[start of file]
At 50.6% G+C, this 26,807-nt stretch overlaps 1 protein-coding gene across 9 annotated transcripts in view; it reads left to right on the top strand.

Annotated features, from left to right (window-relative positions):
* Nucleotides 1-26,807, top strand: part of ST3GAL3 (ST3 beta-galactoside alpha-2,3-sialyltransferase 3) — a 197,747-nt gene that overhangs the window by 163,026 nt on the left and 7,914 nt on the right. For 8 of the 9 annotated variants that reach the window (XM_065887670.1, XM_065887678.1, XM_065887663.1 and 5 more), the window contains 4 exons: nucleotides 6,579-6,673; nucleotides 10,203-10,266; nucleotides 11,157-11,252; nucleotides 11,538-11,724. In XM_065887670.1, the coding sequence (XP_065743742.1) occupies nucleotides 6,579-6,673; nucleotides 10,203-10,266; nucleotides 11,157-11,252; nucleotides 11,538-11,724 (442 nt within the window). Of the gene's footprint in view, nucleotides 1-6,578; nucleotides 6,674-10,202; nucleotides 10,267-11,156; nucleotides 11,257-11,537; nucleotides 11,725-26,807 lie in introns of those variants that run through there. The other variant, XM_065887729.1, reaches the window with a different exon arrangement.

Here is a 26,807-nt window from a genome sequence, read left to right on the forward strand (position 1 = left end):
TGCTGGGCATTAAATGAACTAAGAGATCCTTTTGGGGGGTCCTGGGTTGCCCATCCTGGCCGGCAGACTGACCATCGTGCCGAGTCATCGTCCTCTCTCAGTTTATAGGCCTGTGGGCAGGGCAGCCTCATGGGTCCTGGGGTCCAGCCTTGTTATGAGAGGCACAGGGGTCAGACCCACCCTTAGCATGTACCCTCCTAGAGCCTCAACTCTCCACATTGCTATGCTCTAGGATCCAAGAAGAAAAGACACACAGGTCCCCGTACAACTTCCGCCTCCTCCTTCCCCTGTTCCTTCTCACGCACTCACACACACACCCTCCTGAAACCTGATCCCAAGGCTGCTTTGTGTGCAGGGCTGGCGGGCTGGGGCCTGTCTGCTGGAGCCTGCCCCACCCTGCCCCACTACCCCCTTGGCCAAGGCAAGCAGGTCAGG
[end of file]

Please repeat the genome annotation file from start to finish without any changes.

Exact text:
At 50.6% G+C, this 26,807-nt stretch overlaps 1 protein-coding gene across 9 annotated transcripts in view; it reads left to right on the top strand.

Annotated features, from left to right (window-relative positions):
* Nucleotides 1-26,807, top strand: part of ST3GAL3 (ST3 beta-galactoside alpha-2,3-sialyltransferase 3) — a 197,747-nt gene that overhangs the window by 163,026 nt on the left and 7,914 nt on the right. For 8 of the 9 annotated variants that reach the window (XM_065887670.1, XM_065887678.1, XM_065887663.1 and 5 more), the window contains 4 exons: nucleotides 6,579-6,673; nucleotides 10,203-10,266; nucleotides 11,157-11,252; nucleotides 11,538-11,724. In XM_065887670.1, the coding sequence (XP_065743742.1) occupies nucleotides 6,579-6,673; nucleotides 10,203-10,266; nucleotides 11,157-11,252; nucleotides 11,538-11,724 (442 nt within the window). Of the gene's footprint in view, nucleotides 1-6,578; nucleotides 6,674-10,202; nucleotides 10,267-11,156; nucleotides 11,257-11,537; nucleotides 11,725-26,807 lie in introns of those variants that run through there. The other variant, XM_065887729.1, reaches the window with a different exon arrangement.

Here is a 26,807-nt window from a genome sequence, read left to right on the forward strand (position 1 = left end):
TGCTGGGCATTAAATGAACTAAGAGATCCTTTTGGGGGGTCCTGGGTTGCCCATCCTGGCCGGCAGACTGACCATCGTGCCGAGTCATCGTCCTCTCTCAGTTTATAGGCCTGTGGGCAGGGCAGCCTCATGGGTCCTGGGGTCCAGCCTTGTTATGAGAGGCACAGGGGTCAGACCCACCCTTAGCATGTACCCTCCTAGAGCCTCAACTCTCCACATTGCTATGCTCTAGGATCCAAGAAGAAAAGACACACAGGTCCCCGTACAACTTCCGCCTCCTCCTTCCCCTGTTCCTTCTCACGCACTCACACACACACCCTCCTGAAACCTGATCCCAAGGCTGCTTTGTGTGCAGGGCTGGCGGGCTGGGGCCTGTCTGCTGGAGCCTGCCCCACCCTGCCCCACTACCCCCTTGGCCAAGGCAAGCAGGTCAGG